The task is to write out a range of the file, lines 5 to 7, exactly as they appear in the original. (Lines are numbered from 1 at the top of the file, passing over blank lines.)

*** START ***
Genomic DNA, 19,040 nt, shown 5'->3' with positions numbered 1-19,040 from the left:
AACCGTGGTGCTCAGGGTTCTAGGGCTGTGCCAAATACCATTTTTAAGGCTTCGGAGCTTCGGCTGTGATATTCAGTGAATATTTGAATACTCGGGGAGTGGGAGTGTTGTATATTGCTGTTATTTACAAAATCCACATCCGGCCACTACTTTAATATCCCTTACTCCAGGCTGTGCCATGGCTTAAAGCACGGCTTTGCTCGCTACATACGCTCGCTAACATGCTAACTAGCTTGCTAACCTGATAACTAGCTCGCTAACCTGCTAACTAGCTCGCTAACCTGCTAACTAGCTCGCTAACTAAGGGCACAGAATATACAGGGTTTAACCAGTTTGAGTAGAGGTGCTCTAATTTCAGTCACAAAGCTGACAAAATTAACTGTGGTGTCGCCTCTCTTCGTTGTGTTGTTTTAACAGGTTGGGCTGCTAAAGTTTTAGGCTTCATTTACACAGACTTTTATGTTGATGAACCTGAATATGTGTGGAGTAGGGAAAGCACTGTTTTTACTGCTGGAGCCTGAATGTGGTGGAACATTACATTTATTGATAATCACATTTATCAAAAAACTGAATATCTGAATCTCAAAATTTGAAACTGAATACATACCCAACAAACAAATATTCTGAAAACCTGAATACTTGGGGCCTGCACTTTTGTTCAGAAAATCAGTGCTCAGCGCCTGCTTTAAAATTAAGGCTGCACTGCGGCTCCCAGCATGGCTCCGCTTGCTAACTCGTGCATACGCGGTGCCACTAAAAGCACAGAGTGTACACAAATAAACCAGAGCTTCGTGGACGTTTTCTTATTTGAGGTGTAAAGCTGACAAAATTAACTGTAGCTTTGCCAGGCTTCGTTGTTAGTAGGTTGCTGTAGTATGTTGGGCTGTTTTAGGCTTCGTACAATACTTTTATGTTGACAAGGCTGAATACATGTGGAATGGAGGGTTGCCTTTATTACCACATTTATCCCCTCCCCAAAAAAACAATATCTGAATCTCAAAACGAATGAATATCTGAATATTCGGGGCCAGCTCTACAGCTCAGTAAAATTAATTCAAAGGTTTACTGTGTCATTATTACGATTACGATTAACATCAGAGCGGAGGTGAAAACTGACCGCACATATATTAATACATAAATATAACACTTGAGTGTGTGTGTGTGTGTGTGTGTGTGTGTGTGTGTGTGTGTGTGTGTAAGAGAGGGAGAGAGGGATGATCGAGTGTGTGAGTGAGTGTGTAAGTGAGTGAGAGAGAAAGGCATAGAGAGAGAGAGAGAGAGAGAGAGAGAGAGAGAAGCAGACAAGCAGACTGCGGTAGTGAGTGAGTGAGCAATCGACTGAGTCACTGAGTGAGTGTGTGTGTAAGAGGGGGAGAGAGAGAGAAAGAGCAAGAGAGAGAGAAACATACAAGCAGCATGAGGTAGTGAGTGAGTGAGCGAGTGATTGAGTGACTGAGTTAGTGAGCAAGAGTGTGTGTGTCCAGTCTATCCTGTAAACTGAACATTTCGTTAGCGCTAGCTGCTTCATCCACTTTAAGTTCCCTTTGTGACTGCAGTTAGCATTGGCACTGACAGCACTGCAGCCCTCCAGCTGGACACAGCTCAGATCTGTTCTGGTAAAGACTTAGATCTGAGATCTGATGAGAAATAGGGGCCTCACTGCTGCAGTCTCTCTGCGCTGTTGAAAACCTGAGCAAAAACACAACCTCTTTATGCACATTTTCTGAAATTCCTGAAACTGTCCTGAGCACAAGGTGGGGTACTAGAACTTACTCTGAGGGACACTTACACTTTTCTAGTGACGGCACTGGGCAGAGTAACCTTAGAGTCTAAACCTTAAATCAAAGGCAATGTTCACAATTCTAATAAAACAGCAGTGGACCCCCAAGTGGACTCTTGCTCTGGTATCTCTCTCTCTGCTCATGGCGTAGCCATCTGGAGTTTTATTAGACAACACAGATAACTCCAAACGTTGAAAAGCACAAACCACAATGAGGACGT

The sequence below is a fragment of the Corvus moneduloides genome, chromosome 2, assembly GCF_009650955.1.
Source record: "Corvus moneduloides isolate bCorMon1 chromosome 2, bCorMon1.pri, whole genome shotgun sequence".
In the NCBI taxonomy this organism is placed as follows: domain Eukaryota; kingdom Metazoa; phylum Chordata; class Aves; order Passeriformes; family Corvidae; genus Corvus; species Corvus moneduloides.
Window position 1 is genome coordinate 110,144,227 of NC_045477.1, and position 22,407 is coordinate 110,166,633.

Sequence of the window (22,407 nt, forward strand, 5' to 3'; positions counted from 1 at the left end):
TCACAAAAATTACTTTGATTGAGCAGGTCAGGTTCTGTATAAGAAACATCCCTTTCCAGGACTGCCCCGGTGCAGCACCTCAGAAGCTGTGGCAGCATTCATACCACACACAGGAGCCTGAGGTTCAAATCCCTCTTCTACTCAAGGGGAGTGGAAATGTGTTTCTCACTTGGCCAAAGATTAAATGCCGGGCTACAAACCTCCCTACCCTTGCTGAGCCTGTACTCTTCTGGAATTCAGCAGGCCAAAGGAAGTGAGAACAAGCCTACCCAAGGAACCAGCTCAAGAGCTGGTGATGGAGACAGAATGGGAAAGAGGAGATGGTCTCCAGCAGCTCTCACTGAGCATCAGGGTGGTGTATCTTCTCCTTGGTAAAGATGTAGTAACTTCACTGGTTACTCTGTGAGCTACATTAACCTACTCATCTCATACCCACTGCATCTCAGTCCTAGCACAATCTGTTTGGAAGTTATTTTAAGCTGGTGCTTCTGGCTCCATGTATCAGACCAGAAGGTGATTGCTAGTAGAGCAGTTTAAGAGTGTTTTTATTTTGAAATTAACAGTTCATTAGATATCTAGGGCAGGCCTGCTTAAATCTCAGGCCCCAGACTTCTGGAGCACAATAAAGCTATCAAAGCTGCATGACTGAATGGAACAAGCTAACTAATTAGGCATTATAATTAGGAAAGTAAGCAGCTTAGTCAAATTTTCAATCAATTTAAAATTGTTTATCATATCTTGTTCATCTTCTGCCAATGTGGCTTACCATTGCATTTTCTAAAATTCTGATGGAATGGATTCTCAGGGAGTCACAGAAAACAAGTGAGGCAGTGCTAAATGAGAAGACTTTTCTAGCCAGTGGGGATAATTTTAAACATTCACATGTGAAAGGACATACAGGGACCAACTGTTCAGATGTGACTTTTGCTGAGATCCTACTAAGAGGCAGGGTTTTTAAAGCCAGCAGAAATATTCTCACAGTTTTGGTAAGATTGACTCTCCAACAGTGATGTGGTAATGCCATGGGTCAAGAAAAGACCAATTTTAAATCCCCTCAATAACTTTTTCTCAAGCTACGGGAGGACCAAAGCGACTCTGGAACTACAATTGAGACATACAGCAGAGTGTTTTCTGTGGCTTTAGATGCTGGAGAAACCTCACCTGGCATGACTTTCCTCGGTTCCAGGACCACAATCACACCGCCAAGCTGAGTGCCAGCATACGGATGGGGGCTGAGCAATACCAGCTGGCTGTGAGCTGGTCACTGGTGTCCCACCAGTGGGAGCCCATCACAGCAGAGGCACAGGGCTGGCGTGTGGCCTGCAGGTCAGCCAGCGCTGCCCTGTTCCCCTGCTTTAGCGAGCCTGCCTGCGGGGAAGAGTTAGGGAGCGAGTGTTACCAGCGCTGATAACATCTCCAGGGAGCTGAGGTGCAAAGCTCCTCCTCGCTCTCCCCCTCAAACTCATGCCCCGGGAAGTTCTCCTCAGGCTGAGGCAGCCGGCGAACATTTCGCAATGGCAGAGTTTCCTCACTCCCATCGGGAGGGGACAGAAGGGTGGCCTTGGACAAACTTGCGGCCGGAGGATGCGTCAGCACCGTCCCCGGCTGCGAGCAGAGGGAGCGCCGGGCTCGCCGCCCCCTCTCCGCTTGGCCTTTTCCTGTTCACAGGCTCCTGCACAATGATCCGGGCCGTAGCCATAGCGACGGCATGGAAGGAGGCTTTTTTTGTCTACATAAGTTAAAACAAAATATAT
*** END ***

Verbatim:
In the NCBI taxonomy this organism is placed as follows: domain Eukaryota; kingdom Metazoa; phylum Chordata; class Aves; order Passeriformes; family Corvidae; genus Corvus; species Corvus moneduloides.
Window position 1 is genome coordinate 110,144,227 of NC_045477.1, and position 22,407 is coordinate 110,166,633.

Sequence of the window (22,407 nt, forward strand, 5' to 3'; positions counted from 1 at the left end):